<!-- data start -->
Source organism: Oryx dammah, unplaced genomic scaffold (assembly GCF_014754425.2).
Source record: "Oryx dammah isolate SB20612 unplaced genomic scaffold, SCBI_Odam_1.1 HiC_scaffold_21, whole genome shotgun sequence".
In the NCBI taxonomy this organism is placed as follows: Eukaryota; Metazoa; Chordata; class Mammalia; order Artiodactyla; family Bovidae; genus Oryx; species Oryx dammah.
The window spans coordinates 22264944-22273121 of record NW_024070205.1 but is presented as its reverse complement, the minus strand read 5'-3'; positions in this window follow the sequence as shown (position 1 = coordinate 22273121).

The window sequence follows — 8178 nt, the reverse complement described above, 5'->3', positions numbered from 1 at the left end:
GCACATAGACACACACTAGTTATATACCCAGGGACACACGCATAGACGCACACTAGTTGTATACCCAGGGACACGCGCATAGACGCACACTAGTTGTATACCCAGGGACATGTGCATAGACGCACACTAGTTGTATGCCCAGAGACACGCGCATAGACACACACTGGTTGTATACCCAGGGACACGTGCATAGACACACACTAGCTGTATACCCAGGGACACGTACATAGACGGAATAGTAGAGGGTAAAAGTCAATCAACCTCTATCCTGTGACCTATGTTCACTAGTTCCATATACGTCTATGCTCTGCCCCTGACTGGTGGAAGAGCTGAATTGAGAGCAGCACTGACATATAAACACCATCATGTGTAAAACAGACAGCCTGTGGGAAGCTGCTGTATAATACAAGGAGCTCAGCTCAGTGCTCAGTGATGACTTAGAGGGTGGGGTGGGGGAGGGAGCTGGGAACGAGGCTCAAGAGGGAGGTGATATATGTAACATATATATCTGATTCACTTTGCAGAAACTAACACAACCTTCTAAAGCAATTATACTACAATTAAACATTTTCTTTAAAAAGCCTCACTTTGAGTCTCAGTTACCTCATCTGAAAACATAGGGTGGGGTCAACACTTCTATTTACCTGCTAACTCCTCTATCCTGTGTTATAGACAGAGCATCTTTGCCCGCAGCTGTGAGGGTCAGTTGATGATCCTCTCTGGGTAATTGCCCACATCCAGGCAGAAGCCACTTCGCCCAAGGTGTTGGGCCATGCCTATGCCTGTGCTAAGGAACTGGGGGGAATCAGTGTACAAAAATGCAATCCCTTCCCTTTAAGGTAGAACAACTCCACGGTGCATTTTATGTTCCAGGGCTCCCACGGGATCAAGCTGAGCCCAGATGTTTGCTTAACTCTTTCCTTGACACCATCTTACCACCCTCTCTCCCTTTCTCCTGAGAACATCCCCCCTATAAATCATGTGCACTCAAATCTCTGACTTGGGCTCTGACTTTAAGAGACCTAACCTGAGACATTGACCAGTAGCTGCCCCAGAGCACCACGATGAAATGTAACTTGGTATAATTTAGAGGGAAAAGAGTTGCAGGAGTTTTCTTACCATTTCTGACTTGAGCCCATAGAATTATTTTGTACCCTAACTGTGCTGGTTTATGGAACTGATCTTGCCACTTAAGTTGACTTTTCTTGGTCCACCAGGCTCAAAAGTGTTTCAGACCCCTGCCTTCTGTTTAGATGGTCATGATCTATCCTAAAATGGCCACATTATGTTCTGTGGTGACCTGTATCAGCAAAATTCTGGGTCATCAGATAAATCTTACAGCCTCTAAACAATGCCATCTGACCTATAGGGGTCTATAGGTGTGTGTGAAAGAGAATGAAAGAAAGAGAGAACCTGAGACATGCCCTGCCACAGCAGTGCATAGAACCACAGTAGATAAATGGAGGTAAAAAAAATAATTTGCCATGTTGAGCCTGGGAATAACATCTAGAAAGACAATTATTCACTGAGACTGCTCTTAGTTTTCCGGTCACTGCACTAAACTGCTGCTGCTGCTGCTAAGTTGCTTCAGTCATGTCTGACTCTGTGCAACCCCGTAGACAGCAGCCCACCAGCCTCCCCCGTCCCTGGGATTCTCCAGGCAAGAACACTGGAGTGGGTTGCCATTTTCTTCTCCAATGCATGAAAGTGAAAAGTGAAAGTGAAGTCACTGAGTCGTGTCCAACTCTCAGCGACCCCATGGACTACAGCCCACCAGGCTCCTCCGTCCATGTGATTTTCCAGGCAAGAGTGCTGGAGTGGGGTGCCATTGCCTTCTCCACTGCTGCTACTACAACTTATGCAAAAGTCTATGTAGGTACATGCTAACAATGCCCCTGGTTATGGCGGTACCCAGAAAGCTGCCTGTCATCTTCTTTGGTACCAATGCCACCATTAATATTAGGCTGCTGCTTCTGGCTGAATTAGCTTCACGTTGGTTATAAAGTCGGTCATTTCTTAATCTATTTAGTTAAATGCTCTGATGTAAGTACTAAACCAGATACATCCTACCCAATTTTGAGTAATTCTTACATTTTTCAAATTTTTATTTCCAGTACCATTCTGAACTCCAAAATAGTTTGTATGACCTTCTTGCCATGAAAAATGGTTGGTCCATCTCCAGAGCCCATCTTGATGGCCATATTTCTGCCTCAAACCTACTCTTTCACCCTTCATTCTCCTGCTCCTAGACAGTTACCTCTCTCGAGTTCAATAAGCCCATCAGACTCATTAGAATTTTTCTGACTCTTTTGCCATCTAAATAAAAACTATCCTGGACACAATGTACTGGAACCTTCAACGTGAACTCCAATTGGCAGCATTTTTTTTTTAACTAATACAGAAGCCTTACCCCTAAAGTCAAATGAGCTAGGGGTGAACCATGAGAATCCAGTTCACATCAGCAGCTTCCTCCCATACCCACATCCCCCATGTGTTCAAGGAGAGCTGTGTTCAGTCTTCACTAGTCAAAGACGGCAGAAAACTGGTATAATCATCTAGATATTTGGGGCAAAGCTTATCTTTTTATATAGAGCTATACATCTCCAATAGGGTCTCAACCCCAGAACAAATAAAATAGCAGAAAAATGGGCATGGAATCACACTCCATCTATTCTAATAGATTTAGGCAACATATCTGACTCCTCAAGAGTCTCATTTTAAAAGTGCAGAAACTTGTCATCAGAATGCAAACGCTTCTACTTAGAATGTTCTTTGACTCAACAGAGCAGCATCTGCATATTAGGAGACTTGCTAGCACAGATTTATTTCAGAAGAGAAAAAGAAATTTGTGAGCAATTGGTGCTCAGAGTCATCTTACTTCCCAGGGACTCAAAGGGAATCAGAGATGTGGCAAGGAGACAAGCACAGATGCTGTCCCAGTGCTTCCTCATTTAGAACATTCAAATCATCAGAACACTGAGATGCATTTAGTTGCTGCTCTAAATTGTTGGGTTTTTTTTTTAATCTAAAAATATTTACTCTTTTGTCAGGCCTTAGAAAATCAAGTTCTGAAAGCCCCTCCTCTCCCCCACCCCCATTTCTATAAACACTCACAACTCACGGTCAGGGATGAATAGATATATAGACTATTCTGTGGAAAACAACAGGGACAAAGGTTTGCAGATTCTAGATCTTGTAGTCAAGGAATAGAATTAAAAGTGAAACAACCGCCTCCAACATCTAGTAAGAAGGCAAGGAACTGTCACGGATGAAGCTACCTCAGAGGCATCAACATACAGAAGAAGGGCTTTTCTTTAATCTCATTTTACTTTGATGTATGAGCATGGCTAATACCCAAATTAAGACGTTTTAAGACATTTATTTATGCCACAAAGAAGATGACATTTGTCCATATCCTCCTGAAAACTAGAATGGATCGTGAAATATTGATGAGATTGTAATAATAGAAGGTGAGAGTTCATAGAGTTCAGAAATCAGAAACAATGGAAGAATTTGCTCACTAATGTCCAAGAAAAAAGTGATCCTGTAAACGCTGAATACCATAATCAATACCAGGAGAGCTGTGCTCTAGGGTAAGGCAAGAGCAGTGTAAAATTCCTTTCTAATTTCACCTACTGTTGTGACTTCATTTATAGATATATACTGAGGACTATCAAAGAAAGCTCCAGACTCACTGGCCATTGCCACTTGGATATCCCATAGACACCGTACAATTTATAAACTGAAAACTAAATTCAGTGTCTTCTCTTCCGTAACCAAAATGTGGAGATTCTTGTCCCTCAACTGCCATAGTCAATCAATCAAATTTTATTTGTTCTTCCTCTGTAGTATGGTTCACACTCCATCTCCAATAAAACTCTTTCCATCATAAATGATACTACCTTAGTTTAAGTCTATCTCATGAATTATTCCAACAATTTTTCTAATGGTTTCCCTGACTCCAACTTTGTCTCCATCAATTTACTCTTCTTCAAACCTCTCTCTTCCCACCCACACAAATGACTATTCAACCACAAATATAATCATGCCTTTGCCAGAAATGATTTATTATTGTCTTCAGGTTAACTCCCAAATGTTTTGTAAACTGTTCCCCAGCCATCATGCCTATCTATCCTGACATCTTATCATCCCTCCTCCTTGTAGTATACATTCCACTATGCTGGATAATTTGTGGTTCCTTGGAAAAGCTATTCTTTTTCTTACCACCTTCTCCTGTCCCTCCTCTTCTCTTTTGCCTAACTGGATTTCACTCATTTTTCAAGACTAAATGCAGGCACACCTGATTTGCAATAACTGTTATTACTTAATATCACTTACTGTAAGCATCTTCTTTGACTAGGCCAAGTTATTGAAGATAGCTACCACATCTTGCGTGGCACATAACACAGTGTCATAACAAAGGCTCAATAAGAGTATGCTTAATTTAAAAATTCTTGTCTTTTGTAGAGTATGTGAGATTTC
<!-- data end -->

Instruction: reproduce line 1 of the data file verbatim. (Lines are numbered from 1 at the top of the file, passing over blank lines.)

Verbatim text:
Source organism: Oryx dammah, unplaced genomic scaffold (assembly GCF_014754425.2).